After Andrew died in 1891, Lucy applied for a widow’s pension.  As part of that, she provided a copy of her marriage record from Haverhill, listing the marriage as March 21, 1871.  The application lists her maiden name (Lucy S Rutherford), and states that it was her first marriage, and his second, his first being dissolved by the death of his first wife.  The application states that their only child is Albert Austin Felton, born in Ipswich 29 Dec 1875.  Her claim states that she has no income other than her daily labor, but that they have a small cottage house with its lot, about 1/8 of an acre. The property produced no income but it saved her from having to pay rent elsewhere.  The soldier left but one child who is now under the age of sixteen years.  [The soldier also had a daughter from the first marriage, Josephine, but she died before her father.]  The death record provided with Lucy’s claim listed Andrew’s father as Samuel, and his mother as Eliza Pastor.  The application included Albert’s birth record.  The record included Lucy’s marriage record, but this form says that they were married in Ipswich.  The application includes the record of Andrew’s first wife’s death – Lydia, died Feb 25th, 1859.  It appears that Lucy had a pension of $12 per month.  In 1913, a woman was appointed to be conservator, as Lucy was adjudged incompetent.  She died 30 September, 1914.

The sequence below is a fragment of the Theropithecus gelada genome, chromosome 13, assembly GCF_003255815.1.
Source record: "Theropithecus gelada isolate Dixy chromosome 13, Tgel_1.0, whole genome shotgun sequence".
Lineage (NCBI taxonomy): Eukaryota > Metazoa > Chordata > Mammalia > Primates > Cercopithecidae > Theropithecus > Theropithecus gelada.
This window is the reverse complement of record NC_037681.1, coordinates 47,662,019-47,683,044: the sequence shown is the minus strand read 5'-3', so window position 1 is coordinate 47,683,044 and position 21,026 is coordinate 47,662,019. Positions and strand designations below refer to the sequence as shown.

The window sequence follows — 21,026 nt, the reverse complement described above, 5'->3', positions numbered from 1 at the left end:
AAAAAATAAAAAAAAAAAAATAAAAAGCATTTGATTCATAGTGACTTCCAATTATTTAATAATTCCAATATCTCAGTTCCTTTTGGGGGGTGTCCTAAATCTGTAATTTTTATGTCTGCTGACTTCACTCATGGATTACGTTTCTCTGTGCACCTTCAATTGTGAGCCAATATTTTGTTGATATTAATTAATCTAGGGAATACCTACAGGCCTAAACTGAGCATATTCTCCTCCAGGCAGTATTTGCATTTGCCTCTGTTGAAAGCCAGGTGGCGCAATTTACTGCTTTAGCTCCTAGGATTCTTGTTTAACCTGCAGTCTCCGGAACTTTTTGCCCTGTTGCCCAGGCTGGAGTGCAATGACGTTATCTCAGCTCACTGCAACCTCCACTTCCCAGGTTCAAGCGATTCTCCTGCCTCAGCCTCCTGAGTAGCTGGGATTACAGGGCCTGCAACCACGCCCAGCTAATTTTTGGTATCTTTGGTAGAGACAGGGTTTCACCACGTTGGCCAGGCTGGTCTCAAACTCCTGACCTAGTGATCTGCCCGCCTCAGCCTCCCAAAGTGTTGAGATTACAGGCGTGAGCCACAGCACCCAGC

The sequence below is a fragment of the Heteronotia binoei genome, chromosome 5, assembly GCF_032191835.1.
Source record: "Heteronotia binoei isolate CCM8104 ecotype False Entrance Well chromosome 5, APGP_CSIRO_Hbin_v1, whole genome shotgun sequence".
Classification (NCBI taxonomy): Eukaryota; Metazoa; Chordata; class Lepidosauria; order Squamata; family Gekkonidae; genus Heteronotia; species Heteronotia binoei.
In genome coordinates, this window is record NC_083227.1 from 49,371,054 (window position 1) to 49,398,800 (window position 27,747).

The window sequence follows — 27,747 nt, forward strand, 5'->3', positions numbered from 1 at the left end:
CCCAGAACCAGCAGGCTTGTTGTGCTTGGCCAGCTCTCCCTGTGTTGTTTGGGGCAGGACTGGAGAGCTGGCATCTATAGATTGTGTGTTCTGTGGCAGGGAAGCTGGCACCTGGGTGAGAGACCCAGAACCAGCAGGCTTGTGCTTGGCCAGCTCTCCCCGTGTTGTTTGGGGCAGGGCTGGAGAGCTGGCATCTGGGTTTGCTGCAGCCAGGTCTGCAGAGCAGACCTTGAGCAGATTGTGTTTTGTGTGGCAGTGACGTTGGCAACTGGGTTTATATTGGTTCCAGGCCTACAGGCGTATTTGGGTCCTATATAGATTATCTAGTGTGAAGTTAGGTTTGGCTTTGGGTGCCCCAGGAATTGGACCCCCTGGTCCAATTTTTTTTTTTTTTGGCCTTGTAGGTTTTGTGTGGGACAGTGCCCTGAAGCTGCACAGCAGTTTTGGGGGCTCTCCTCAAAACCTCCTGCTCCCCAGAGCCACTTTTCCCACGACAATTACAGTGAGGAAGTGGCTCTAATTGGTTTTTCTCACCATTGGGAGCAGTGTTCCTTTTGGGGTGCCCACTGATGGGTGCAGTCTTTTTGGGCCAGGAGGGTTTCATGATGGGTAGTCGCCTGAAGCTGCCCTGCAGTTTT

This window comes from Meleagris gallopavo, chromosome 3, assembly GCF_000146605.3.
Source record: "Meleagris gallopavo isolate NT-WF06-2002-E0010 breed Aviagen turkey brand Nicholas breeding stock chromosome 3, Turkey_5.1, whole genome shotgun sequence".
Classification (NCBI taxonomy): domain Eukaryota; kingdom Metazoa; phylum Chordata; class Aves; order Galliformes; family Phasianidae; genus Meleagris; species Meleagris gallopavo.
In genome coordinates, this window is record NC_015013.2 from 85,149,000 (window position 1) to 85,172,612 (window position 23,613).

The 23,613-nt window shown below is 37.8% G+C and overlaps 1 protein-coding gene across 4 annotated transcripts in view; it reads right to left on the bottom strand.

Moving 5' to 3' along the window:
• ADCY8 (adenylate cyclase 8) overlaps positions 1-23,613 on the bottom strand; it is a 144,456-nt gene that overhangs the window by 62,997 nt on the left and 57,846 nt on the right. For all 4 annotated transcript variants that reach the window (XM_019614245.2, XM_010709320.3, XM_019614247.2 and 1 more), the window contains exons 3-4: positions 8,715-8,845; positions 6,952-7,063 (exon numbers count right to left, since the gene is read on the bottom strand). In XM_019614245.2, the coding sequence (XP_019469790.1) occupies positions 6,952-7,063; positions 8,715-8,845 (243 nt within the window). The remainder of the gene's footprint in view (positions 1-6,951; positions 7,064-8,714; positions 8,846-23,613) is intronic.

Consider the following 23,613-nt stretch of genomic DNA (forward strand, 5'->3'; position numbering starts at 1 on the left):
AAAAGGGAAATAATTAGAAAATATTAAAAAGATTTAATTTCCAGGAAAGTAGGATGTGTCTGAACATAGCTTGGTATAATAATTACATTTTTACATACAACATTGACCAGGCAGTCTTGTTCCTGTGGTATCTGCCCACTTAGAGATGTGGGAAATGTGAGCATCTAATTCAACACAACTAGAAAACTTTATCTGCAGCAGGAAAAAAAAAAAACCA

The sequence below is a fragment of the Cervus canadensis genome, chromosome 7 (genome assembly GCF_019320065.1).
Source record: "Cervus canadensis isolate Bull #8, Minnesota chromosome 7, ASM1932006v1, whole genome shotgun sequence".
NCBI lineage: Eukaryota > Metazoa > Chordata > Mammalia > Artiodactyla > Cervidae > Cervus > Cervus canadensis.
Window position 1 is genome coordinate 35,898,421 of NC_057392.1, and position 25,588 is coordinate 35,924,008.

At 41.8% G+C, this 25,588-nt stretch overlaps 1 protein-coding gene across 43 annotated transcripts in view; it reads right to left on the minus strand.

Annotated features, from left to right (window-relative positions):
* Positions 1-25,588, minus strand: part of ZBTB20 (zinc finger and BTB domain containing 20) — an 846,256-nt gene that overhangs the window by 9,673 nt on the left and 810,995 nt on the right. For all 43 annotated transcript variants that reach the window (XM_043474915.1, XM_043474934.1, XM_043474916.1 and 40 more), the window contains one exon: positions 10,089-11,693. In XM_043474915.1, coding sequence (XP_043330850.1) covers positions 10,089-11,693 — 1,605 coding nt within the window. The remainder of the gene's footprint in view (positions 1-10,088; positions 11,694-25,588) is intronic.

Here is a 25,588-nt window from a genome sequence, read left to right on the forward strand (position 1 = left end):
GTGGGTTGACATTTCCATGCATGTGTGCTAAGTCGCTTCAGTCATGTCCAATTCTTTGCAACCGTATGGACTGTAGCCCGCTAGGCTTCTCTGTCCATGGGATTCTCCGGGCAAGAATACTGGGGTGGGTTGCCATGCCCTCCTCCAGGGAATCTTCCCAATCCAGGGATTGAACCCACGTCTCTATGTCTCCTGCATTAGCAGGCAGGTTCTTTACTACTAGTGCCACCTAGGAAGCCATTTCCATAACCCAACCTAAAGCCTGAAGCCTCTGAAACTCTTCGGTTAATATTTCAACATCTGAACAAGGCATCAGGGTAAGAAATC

In 1935, the final entry in Andrew’s pension file is an attempt from Allan Chaimas, attorney from New York city, to get names and addresses of the relatives of Lucy, in connection with a distribution of property.  The pension office said the only person named in the file was Albert Austin Felton, but the address for him was not in the file. 

Andrew, his first wife Lydia, second wife Sarah, and infants are buried at Highland (Old North Cemetery) in Ipwsich.  His daughter Josephine is also buried there in her husband’s family plot.  Andrew has a GAR marker. As of July, 2005, the stones were slightly below the end of the row, lots of orange lilies growing around the stones.